Friday, October 9, 2009

Finding Faith By Terri Ferran

Finding Faith by Terri Ferran

Kit’s father finds a teaching position at a university in Utah, and suddenly her family is moving from Ventura, California to a small little valley in Mormondom. It takes her a long while to adjust to the strange new culture. She finally finds a friend in Janet, whose huge family take her in and makes her feel at home. Kit really begins to like Janet’s brother Adam, and find he feels the same way about her. They begin to date, and become really close. Adam has been telling her that he plans to serve a mission, but when he receives his call, Kit can’t really believe that he is leaving her.

She doesn’t understand why he would give up two years of his life to God, or if God even exists. He leaves her with a challenge to read the Book of Mormon and take the missionary discussions. She loves Adam and his entire family, and so reluctantly agrees. Janet slowly learns about faith and God’s plans for his children. She agrees to be baptized, but as her faith slowly grows a terrible accident threatens to crush it. Kit must learn how to trust in God’s will and plan even when bad things happen.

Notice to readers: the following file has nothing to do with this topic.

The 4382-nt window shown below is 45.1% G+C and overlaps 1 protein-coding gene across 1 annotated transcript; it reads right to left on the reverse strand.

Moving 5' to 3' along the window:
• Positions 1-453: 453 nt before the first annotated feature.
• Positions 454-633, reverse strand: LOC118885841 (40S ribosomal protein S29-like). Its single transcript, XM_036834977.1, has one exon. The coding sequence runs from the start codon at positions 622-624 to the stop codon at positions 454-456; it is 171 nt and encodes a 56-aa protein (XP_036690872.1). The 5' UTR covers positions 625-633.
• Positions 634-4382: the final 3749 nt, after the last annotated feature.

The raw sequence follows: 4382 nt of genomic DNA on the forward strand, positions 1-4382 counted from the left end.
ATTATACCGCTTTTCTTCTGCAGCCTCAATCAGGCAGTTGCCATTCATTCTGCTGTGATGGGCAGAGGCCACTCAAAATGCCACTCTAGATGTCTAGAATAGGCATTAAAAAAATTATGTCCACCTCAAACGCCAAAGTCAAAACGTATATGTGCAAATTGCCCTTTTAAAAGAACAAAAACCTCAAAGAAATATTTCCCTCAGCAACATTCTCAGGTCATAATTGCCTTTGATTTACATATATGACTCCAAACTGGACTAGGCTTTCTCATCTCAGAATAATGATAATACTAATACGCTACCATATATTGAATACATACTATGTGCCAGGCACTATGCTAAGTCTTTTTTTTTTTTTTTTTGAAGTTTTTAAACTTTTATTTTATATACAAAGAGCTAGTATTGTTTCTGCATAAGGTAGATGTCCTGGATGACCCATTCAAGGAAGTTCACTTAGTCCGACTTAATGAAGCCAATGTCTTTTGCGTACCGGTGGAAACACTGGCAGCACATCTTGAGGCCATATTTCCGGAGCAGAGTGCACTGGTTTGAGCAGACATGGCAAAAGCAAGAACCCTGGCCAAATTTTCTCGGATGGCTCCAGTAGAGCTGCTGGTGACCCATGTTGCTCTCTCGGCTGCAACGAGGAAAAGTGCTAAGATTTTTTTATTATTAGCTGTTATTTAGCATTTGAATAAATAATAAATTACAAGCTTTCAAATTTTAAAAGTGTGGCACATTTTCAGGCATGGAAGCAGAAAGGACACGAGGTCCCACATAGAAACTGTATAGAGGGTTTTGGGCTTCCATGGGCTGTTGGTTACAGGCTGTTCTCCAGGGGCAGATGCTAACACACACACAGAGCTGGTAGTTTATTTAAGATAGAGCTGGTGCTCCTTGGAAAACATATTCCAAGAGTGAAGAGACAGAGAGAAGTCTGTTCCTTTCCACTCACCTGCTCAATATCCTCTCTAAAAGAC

I know that some people are going to label this book as too preachy. The truth is it is kind of annoying to have doctrine re-taught to the reader while the main character learns about the gospel. We already know this stuff. We want a story and not a Sunday school lesson is the cry. Yet, if this aspect of LDS Fiction doesn’t bother you than you might find that you really like this book. All preachy scenes aside, I really liked Kit. She is really against learning about the church or god in general, but it is interesting to watch her grow, to witness her first prayer. I love the Janet’s family just as much as she does, and I cared about what happened to them. I also want to see what happens between Kit and Adam when Adam returns from his mission. I am curious to see how the author will portray the obvious changes they have each experienced and watch how it forces them to reevaluate their relationship. So, though the book is a little preachy, it has redeeming qualities, and I am interested in picking up the sequel Finding Hope.

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